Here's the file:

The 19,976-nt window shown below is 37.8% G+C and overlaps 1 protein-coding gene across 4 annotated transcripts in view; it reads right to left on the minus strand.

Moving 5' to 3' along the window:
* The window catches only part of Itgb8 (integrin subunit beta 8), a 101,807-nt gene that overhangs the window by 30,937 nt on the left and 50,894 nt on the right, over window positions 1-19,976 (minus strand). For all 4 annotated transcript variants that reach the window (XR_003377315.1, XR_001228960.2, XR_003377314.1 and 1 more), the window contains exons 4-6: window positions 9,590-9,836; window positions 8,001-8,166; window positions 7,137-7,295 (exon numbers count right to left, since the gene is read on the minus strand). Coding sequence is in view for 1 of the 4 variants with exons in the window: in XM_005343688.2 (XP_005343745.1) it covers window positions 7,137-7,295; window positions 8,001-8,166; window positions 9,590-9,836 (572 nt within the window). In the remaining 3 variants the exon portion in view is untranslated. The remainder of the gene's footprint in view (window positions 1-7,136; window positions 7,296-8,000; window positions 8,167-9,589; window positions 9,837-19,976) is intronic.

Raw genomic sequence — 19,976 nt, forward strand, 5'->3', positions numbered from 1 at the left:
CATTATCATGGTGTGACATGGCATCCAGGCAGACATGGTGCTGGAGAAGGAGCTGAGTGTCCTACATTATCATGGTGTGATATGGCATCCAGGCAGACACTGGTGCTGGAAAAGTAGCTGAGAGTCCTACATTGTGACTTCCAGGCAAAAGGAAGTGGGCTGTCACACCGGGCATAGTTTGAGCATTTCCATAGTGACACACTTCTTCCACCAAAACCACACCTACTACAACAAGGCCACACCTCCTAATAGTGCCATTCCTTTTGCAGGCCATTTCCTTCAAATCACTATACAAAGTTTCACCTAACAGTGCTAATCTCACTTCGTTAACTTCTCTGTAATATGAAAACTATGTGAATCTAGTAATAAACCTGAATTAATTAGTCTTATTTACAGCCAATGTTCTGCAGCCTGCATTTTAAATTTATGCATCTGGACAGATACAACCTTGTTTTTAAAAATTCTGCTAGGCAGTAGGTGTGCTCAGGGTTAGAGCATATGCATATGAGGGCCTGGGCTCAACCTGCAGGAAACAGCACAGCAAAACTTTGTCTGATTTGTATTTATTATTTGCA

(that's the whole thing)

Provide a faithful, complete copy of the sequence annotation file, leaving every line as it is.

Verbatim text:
The 19,976-nt window shown below is 37.8% G+C and overlaps 1 protein-coding gene across 4 annotated transcripts in view; it reads right to left on the minus strand.

Moving 5' to 3' along the window:
* The window catches only part of Itgb8 (integrin subunit beta 8), a 101,807-nt gene that overhangs the window by 30,937 nt on the left and 50,894 nt on the right, over window positions 1-19,976 (minus strand). For all 4 annotated transcript variants that reach the window (XR_003377315.1, XR_001228960.2, XR_003377314.1 and 1 more), the window contains exons 4-6: window positions 9,590-9,836; window positions 8,001-8,166; window positions 7,137-7,295 (exon numbers count right to left, since the gene is read on the minus strand). Coding sequence is in view for 1 of the 4 variants with exons in the window: in XM_005343688.2 (XP_005343745.1) it covers window positions 7,137-7,295; window positions 8,001-8,166; window positions 9,590-9,836 (572 nt within the window). In the remaining 3 variants the exon portion in view is untranslated. The remainder of the gene's footprint in view (window positions 1-7,136; window positions 7,296-8,000; window positions 8,167-9,589; window positions 9,837-19,976) is intronic.

Raw genomic sequence — 19,976 nt, forward strand, 5'->3', positions numbered from 1 at the left:
CATTATCATGGTGTGACATGGCATCCAGGCAGACATGGTGCTGGAGAAGGAGCTGAGTGTCCTACATTATCATGGTGTGATATGGCATCCAGGCAGACACTGGTGCTGGAAAAGTAGCTGAGAGTCCTACATTGTGACTTCCAGGCAAAAGGAAGTGGGCTGTCACACCGGGCATAGTTTGAGCATTTCCATAGTGACACACTTCTTCCACCAAAACCACACCTACTACAACAAGGCCACACCTCCTAATAGTGCCATTCCTTTTGCAGGCCATTTCCTTCAAATCACTATACAAAGTTTCACCTAACAGTGCTAATCTCACTTCGTTAACTTCTCTGTAATATGAAAACTATGTGAATCTAGTAATAAACCTGAATTAATTAGTCTTATTTACAGCCAATGTTCTGCAGCCTGCATTTTAAATTTATGCATCTGGACAGATACAACCTTGTTTTTAAAAATTCTGCTAGGCAGTAGGTGTGCTCAGGGTTAGAGCATATGCATATGAGGGCCTGGGCTCAACCTGCAGGAAACAGCACAGCAAAACTTTGTCTGATTTGTATTTATTATTTGCA